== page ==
DCF recommends using American Rescue Plan money for enhanced child abuse prevention
Stock image via Adobe.

budget spreadsheet
The agency wants to hire new staff to fill gaps.

The Department of Children and Families on Wednesday released a legislative budget request for fiscal year 2022-2023 that recommends usng American Rescue Plan dollars to beef up the state’s child abuse prevention services.

In its request, DCF asks for $1,585,687 to hire 18 people who will work on multidisciplinary teams meant to connect families in crisis to resources. It also asked for another $3,056,194 to hire 40 people and establish a new hotline meant to help “pre-crisis” families.

The funding is not recurring, and the Agency’s budget doesn’t address how the State would continue funding the enhancements to its child abuse prevention efforts beyond state fiscal year 2022-2023.

Legislative budget requests, or LBRs, are considered by the Governor as he or she develops the proposed budget that is submitted to the Florida Legislature for consideration.

State agencies and the judicial branch are required to submit their requests by Oct. 15 unless the Governor and the Legislature agree to an alternative date. The Governor’s Office of Planning and Budgeting, in conjunction with House and Senate Appropriations Committee staff, instructed the agencies in a June 23 memo to submit their legislative budget requests by Sept. 15.

In the instructions, the agencies also were told they would not have to include in their budget documents proposed reductions for the Legislature to consider in case of a budgetary shortfall.

Nevertheless, DCF included a list of 22 potential reductions for the Legislature to consider noting in its budget documents the state constitution requires agencies to create a “prioritized listing of planned expenditures for review and possible reduction in the event of revenue shortfalls.”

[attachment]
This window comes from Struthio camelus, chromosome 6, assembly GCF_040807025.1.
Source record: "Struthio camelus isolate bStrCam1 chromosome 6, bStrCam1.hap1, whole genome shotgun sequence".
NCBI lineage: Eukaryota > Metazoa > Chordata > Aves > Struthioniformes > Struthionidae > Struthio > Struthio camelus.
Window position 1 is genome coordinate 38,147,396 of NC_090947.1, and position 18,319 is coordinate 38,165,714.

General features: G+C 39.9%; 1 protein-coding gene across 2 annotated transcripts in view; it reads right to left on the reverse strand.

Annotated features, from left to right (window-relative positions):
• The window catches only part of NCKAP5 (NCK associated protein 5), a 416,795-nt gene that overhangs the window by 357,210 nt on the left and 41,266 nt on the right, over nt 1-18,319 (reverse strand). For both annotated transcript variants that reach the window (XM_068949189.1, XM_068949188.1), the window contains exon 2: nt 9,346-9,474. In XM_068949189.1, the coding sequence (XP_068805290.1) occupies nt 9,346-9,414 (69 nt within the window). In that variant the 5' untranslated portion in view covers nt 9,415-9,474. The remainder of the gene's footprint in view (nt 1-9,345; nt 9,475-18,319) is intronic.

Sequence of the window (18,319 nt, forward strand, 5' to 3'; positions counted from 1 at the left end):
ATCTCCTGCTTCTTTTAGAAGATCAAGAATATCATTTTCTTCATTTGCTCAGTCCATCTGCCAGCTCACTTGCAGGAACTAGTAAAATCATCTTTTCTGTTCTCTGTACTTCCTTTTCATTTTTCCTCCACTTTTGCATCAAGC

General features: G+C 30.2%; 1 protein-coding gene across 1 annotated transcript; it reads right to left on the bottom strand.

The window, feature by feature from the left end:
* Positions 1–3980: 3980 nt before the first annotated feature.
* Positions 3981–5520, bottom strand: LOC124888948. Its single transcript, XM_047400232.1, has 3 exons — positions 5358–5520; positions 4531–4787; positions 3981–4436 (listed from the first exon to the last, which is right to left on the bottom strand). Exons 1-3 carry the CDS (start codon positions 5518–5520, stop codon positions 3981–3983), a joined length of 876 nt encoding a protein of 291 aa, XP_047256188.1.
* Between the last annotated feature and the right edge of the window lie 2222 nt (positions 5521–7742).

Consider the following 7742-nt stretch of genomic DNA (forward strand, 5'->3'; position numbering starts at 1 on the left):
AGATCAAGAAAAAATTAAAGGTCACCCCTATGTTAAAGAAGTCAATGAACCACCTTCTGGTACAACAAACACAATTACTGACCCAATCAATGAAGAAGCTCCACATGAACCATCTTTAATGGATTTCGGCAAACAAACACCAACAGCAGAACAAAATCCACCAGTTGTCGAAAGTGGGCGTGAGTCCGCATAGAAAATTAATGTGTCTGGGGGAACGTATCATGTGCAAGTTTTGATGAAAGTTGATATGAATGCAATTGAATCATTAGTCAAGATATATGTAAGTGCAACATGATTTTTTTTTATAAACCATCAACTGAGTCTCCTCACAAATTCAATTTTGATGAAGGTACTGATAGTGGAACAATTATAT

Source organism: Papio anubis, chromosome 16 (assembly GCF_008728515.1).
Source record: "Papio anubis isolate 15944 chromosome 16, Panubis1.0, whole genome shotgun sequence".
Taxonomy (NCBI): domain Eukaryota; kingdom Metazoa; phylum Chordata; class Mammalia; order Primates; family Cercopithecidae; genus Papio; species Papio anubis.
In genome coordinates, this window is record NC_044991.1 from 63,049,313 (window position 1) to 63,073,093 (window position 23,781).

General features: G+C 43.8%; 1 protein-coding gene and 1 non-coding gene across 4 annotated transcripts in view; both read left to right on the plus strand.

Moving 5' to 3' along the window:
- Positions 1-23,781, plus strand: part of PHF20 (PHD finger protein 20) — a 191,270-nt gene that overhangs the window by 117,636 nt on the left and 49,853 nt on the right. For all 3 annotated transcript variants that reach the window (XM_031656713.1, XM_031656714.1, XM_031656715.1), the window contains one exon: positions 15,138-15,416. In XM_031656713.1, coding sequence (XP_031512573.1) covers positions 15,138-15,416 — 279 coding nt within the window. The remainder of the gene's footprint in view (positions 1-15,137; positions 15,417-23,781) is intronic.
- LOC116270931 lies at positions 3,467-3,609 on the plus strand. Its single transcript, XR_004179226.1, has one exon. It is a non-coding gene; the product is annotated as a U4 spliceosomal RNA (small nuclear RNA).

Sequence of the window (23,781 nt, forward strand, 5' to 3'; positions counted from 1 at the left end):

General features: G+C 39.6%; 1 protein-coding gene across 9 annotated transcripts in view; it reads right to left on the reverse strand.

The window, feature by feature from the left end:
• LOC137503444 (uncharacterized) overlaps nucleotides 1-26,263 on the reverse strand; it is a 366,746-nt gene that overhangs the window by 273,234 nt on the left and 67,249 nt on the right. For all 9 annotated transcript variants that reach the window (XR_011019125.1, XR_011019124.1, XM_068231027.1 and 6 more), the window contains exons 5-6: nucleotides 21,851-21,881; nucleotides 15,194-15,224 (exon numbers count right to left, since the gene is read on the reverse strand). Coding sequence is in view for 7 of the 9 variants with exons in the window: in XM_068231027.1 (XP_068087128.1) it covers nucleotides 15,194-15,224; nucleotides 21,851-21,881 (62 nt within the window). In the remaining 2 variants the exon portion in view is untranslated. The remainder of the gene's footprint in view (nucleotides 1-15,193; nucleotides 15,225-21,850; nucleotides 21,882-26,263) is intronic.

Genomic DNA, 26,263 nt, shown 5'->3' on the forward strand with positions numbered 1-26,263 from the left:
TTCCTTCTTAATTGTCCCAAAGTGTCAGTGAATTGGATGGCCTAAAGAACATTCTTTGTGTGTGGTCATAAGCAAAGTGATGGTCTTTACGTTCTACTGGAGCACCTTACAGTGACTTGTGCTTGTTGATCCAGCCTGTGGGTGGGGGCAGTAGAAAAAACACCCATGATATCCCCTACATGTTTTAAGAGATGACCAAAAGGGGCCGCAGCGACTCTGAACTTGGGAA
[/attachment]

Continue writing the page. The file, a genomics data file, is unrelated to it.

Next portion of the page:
DCF gave numerical rankings to its proposed reductions. The No.1 recommended cut was a reduction of $899,531 to its regional operations budget which would limit the ability to use temporary staff to help people who go to regional Automated Community Connection to Economic Self Sufficiency, or  ACCESS, service centers to apply for benefits.

DCF’s No. 2 reduction was eliminating so-called “eligibility determination partner, or EDP, positions. EDPs are used to provide eligibility and case management services at health and non-health related community-based sites that are not in close proximity to an ACCESS office. The department pays the EDP’s salary and is reimbursed approximately 50% by the community-based provider.

Conversely, the recommended cuts that were lowest on DCF’s list include a 15% reduction to funding for community substance abuse and mental health services and contracted services for those programs and a 12% reduction to the 19 contracted community based care agencies that provide child welfare services in local communities for children who have been abused, neglected, and/or abandoned.

Christine Jordan Sexton

Tallahassee-based health care reporter who focuses on health care policy and the politics behind it. Medicaid, health insurance, workers’ compensation, and business and professional regulation are just a few of the things that keep me busy.


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